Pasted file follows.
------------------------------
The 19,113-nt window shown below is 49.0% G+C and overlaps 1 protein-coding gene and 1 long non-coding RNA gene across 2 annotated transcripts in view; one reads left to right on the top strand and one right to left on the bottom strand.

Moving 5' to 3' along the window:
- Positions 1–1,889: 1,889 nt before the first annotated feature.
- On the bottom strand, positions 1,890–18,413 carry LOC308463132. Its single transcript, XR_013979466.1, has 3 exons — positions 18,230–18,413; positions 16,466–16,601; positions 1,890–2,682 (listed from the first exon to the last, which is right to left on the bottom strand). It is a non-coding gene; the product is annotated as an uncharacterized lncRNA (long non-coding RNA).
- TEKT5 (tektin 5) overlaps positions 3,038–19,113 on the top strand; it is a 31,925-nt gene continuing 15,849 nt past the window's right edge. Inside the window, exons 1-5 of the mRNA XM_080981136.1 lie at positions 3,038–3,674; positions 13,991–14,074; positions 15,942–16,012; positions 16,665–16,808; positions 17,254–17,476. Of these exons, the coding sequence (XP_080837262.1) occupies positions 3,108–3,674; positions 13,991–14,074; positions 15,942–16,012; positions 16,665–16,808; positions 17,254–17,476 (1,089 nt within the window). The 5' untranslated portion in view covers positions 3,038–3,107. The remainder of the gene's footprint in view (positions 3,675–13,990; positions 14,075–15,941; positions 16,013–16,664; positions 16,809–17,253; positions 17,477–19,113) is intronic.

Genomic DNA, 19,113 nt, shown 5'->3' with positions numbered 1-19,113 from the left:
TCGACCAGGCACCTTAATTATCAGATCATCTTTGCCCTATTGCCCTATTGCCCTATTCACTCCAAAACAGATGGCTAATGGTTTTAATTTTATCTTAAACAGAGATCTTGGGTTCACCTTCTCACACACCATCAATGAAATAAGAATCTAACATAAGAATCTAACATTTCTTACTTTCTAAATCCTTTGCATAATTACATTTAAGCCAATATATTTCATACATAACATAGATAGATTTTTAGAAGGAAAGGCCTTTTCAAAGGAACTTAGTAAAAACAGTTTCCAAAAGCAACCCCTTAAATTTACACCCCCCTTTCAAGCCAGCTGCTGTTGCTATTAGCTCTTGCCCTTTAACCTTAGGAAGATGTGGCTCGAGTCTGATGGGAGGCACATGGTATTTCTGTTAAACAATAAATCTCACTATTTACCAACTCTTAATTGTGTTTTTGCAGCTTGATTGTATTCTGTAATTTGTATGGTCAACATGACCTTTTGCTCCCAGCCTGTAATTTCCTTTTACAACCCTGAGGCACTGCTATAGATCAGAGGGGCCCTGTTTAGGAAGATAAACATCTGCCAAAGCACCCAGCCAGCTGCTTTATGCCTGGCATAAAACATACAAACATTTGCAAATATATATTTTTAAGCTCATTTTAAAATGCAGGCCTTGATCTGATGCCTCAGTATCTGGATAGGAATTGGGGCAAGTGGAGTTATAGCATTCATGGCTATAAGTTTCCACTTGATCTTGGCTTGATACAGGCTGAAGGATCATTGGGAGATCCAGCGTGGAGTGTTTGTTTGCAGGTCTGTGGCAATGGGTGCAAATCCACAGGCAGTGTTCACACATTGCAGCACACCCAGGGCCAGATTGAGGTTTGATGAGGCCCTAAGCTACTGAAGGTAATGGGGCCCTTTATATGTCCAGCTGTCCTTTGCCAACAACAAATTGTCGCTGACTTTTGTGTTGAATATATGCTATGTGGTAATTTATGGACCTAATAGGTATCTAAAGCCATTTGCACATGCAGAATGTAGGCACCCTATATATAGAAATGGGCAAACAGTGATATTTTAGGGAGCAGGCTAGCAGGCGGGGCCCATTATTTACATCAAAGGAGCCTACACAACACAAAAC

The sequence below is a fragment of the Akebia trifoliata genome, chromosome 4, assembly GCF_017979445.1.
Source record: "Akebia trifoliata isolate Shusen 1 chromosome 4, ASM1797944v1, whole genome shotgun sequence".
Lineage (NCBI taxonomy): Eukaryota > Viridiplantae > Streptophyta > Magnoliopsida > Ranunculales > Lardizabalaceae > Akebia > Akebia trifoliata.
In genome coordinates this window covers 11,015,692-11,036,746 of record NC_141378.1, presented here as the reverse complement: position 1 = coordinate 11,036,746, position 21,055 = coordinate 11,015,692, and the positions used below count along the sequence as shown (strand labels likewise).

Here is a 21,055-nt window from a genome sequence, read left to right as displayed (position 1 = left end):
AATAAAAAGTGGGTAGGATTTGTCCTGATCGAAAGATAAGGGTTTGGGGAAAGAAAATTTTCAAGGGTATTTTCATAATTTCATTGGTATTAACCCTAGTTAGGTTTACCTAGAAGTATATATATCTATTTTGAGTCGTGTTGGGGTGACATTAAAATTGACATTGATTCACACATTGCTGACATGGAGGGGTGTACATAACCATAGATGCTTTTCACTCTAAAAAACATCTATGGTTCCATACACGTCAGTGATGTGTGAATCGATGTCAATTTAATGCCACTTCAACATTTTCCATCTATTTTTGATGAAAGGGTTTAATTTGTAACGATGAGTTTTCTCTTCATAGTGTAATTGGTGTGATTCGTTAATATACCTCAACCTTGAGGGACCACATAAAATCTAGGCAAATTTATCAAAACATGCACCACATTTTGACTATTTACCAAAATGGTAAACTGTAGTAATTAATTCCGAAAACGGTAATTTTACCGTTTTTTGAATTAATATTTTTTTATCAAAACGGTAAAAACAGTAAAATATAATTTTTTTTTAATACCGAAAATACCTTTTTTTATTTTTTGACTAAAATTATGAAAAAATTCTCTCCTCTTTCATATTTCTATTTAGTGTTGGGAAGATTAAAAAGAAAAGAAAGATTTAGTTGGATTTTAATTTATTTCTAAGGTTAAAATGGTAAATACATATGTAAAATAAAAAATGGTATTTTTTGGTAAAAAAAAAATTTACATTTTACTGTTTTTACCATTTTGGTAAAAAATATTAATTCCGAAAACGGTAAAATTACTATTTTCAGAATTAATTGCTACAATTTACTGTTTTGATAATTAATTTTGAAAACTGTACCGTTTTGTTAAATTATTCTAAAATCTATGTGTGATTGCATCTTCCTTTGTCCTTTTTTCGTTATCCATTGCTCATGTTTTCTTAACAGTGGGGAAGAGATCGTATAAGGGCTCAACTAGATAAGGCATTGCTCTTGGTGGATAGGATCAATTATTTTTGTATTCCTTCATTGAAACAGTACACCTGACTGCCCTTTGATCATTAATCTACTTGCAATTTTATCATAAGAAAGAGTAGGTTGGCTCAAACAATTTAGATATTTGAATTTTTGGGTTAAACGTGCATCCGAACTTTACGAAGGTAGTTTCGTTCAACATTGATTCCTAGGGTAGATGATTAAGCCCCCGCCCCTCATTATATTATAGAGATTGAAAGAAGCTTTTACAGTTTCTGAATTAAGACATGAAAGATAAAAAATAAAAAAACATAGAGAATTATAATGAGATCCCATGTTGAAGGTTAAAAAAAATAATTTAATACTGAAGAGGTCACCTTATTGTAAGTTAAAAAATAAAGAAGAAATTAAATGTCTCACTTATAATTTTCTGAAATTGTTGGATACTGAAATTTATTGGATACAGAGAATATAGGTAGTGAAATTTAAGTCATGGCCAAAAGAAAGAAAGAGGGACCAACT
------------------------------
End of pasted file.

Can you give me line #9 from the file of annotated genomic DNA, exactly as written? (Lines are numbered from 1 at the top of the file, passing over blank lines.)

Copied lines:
Source record: "Akebia trifoliata isolate Shusen 1 chromosome 4, ASM1797944v1, whole genome shotgun sequence".